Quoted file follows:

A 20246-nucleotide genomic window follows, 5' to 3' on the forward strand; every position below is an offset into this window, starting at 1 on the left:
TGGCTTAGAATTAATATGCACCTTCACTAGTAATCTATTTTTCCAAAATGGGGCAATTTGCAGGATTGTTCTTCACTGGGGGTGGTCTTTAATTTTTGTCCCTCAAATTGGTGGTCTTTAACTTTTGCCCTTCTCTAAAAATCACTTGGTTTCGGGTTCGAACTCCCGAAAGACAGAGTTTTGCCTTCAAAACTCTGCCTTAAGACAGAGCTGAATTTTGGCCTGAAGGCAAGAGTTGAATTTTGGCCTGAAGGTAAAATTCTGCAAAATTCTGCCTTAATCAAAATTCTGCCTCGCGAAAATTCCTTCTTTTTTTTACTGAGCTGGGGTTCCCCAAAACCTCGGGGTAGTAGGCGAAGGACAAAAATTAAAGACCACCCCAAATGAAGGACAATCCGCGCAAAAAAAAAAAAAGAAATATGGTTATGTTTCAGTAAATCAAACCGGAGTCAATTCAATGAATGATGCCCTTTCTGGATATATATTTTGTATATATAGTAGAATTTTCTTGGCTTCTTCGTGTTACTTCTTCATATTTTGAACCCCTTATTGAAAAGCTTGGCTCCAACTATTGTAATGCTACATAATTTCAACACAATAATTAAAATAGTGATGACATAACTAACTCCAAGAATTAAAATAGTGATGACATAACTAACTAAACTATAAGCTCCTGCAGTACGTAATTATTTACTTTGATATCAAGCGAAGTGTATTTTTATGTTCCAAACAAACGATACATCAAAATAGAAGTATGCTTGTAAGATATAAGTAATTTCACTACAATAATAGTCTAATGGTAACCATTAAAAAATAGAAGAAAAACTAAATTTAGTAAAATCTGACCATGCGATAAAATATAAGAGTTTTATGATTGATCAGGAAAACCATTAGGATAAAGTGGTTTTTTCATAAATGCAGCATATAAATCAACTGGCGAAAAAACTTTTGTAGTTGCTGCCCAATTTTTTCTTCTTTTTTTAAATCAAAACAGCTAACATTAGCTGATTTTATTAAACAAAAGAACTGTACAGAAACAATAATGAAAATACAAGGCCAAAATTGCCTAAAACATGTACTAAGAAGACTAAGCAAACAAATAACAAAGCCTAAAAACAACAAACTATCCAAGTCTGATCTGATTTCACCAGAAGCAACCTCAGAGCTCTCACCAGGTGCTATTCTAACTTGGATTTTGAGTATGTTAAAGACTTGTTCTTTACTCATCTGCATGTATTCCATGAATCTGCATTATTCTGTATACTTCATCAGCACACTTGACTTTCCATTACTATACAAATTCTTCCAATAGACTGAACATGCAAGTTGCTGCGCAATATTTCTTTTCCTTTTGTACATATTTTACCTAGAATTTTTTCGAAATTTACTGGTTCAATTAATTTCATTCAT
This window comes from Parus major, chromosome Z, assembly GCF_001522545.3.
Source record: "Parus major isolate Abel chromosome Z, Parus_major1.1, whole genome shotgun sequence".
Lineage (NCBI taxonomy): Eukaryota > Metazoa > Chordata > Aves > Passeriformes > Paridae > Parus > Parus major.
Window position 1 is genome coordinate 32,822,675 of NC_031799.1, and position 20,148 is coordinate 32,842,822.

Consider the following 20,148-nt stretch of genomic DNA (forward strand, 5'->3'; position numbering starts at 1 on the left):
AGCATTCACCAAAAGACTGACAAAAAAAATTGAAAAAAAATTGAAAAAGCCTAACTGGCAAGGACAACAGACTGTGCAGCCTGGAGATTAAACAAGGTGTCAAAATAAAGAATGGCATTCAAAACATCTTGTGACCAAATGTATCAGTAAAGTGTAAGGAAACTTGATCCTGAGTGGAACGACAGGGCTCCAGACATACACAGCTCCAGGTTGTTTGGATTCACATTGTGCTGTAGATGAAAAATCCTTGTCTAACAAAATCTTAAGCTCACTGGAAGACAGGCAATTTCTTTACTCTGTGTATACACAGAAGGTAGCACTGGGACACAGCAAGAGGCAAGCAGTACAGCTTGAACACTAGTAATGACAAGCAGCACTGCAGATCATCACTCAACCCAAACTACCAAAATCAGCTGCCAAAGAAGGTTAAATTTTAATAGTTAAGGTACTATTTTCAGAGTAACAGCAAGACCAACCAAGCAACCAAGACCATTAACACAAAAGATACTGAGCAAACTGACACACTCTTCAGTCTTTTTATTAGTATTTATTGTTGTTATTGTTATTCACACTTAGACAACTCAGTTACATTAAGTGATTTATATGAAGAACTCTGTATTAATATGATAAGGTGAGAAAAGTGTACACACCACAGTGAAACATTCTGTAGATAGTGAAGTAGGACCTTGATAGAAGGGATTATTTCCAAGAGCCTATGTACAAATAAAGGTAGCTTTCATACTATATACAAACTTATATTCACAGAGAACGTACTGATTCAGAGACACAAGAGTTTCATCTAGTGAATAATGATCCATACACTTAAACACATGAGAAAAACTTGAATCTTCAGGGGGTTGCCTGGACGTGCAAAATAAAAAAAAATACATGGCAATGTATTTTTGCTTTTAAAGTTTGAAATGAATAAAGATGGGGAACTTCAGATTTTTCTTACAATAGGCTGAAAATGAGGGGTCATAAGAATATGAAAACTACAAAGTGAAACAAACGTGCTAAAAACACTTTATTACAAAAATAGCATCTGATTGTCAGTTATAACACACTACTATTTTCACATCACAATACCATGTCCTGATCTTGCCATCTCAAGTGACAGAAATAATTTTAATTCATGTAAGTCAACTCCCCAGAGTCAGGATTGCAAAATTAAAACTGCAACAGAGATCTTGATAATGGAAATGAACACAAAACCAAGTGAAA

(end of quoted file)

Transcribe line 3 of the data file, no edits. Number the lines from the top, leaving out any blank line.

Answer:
This window comes from Parus major, chromosome Z, assembly GCF_001522545.3.